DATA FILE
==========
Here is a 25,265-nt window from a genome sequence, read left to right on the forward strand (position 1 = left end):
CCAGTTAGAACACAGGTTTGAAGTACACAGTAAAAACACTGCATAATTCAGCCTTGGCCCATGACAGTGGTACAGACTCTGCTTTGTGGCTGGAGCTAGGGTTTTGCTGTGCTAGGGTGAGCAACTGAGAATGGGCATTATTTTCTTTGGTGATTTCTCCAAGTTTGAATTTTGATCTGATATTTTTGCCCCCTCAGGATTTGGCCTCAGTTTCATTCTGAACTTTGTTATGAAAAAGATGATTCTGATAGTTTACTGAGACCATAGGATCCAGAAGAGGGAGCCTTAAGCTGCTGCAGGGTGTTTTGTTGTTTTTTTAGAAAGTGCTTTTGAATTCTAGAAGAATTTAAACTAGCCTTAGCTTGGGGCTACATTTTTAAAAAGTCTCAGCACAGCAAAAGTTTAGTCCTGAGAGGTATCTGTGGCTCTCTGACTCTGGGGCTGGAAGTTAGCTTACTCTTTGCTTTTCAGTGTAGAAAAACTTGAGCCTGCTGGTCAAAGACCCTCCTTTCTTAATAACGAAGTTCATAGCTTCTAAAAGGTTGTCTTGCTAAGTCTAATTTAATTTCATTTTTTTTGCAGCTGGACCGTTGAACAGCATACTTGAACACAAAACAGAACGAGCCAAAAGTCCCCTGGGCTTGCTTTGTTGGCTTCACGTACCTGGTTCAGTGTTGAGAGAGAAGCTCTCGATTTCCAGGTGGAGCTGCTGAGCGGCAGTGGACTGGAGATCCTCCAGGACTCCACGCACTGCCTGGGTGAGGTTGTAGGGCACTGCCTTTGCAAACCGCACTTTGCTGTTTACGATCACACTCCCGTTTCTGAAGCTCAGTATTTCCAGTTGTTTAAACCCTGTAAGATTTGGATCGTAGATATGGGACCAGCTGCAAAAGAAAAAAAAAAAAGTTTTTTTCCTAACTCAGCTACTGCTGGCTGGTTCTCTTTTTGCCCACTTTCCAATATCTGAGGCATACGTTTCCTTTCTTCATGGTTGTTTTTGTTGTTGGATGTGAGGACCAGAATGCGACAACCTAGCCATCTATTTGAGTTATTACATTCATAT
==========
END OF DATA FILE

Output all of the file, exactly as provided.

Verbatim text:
Here is a 25,265-nt window from a genome sequence, read left to right on the forward strand (position 1 = left end):
CCAGTTAGAACACAGGTTTGAAGTACACAGTAAAAACACTGCATAATTCAGCCTTGGCCCATGACAGTGGTACAGACTCTGCTTTGTGGCTGGAGCTAGGGTTTTGCTGTGCTAGGGTGAGCAACTGAGAATGGGCATTATTTTCTTTGGTGATTTCTCCAAGTTTGAATTTTGATCTGATATTTTTGCCCCCTCAGGATTTGGCCTCAGTTTCATTCTGAACTTTGTTATGAAAAAGATGATTCTGATAGTTTACTGAGACCATAGGATCCAGAAGAGGGAGCCTTAAGCTGCTGCAGGGTGTTTTGTTGTTTTTTTAGAAAGTGCTTTTGAATTCTAGAAGAATTTAAACTAGCCTTAGCTTGGGGCTACATTTTTAAAAAGTCTCAGCACAGCAAAAGTTTAGTCCTGAGAGGTATCTGTGGCTCTCTGACTCTGGGGCTGGAAGTTAGCTTACTCTTTGCTTTTCAGTGTAGAAAAACTTGAGCCTGCTGGTCAAAGACCCTCCTTTCTTAATAACGAAGTTCATAGCTTCTAAAAGGTTGTCTTGCTAAGTCTAATTTAATTTCATTTTTTTTGCAGCTGGACCGTTGAACAGCATACTTGAACACAAAACAGAACGAGCCAAAAGTCCCCTGGGCTTGCTTTGTTGGCTTCACGTACCTGGTTCAGTGTTGAGAGAGAAGCTCTCGATTTCCAGGTGGAGCTGCTGAGCGGCAGTGGACTGGAGATCCTCCAGGACTCCACGCACTGCCTGGGTGAGGTTGTAGGGCACTGCCTTTGCAAACCGCACTTTGCTGTTTACGATCACACTCCCGTTTCTGAAGCTCAGTATTTCCAGTTGTTTAAACCCTGTAAGATTTGGATCGTAGATATGGGACCAGCTGCAAAAGAAAAAAAAAAAAGTTTTTTTCCTAACTCAGCTACTGCTGGCTGGTTCTCTTTTTGCCCACTTTCCAATATCTGAGGCATACGTTTCCTTTCTTCATGGTTGTTTTTGTTGTTGGATGTGAGGACCAGAATGCGACAACCTAGCCATCTATTTGAGTTATTACATTCATAT